from the Whit Harvey Group Website
“From the days when Thomas Jefferson envisioned the new republic as a nation dependent on citizen farmers for its stability and its freedom, the family farm has been a vital image in the American consciousness. As the main structures of farms, barns evoke a sense of tradition and security, of closeness to the land and community with the people who built them.
Old barns are often community landmarks and make the past present. Such buildings embody ethnic traditions and local customs; they reflect changing farming practices and advances in building technology. In the imagination they represent a whole way of life.
On farmland near cities, barns are often seen only in decay, as land is removed from active agricultural use. In some regions, barns are dismantled for lumber, their beams sold for reuse in living rooms.” *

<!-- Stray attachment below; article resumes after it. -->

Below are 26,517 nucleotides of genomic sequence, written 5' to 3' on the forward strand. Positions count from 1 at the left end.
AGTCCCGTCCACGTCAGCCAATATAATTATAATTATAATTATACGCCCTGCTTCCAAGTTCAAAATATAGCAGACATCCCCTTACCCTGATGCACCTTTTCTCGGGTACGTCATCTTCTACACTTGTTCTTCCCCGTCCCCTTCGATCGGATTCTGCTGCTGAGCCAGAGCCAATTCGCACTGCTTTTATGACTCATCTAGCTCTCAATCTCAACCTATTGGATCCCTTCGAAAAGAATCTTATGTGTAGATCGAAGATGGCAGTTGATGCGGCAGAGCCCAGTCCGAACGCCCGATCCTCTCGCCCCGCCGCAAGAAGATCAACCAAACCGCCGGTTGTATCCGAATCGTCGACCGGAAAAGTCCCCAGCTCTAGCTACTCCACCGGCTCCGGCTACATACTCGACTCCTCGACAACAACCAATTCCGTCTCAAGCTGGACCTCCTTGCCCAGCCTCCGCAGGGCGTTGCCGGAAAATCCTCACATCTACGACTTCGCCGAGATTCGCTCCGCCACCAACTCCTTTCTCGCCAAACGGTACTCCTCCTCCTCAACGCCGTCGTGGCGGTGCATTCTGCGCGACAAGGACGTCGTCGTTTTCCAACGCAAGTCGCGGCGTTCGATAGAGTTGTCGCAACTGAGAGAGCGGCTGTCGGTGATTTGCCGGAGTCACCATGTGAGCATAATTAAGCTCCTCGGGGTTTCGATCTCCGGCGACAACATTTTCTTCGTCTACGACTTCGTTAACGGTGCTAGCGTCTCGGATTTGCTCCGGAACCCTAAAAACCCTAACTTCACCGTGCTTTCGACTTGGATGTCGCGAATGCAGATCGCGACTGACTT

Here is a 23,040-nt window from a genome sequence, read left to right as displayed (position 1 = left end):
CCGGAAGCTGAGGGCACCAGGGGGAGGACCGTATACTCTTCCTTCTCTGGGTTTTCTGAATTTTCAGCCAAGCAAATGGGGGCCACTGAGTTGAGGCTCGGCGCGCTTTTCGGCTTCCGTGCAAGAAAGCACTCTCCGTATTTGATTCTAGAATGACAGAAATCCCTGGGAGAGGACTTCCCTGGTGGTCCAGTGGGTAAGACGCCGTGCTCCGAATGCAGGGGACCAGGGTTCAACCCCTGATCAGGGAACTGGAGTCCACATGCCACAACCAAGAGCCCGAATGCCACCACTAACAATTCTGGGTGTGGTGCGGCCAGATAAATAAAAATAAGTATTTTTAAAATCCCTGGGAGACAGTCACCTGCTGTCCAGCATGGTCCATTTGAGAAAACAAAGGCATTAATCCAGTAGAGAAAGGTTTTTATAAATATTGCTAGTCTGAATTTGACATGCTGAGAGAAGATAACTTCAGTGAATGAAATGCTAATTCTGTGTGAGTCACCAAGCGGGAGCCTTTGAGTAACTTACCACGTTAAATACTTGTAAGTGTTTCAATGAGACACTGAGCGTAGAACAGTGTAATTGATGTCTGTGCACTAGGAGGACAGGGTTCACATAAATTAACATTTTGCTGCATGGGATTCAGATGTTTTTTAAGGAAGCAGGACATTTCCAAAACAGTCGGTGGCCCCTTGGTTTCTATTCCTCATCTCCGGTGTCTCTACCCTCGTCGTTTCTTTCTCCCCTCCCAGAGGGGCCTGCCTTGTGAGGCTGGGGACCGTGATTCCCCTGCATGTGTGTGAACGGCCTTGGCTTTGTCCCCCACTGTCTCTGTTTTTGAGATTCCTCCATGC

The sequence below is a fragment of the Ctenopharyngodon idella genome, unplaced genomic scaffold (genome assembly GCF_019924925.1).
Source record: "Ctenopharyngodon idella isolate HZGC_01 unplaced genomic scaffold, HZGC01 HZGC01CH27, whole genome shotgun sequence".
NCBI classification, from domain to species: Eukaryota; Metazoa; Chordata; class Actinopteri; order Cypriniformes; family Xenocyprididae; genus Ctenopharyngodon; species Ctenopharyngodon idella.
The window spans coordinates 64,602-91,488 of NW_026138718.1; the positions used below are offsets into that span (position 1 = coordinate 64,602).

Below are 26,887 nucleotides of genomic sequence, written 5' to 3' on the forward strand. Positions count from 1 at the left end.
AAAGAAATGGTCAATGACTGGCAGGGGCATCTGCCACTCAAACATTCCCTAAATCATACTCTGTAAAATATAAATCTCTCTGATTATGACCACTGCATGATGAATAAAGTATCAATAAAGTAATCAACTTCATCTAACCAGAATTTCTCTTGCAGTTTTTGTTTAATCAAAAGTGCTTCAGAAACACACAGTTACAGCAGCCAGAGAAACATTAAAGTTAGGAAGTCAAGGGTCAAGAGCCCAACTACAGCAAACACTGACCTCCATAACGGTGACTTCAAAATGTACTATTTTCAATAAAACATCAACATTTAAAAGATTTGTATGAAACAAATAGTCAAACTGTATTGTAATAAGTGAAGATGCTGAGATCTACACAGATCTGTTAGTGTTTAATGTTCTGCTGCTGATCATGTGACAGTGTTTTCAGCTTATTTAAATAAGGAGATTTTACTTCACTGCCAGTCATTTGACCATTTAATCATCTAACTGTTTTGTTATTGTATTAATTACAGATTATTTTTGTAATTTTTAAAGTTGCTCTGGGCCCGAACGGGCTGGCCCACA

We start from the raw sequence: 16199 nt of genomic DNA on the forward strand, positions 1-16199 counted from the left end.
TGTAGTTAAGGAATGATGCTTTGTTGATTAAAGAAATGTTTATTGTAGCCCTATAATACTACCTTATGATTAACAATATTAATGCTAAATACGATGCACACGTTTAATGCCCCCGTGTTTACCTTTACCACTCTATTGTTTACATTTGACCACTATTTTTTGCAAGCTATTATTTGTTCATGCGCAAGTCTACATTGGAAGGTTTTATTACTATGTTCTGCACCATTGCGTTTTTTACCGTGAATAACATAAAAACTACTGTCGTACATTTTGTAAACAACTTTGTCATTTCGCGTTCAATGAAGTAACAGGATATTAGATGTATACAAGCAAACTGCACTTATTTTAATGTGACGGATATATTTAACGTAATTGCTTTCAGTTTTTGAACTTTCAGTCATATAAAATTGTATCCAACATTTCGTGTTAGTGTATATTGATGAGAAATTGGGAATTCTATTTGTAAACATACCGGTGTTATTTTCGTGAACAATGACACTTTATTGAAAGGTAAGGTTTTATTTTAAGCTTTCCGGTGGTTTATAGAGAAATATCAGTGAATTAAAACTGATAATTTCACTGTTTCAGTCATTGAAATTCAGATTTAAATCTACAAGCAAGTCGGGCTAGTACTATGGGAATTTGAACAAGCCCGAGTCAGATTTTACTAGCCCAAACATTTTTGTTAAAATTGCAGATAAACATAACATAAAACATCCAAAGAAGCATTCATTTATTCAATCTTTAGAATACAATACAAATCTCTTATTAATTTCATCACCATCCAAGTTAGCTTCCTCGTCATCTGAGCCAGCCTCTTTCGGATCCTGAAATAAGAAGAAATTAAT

Creating modern homes from old barns involves a lot more than just hauling out the rusty junk, brushing aside some cobwebs and cow manure, and hanging drywall. Still, despite their often derelict condition, there’s a romance to these rustic structures that makes people yearn to reinvent them as habitable homes. Click to view more
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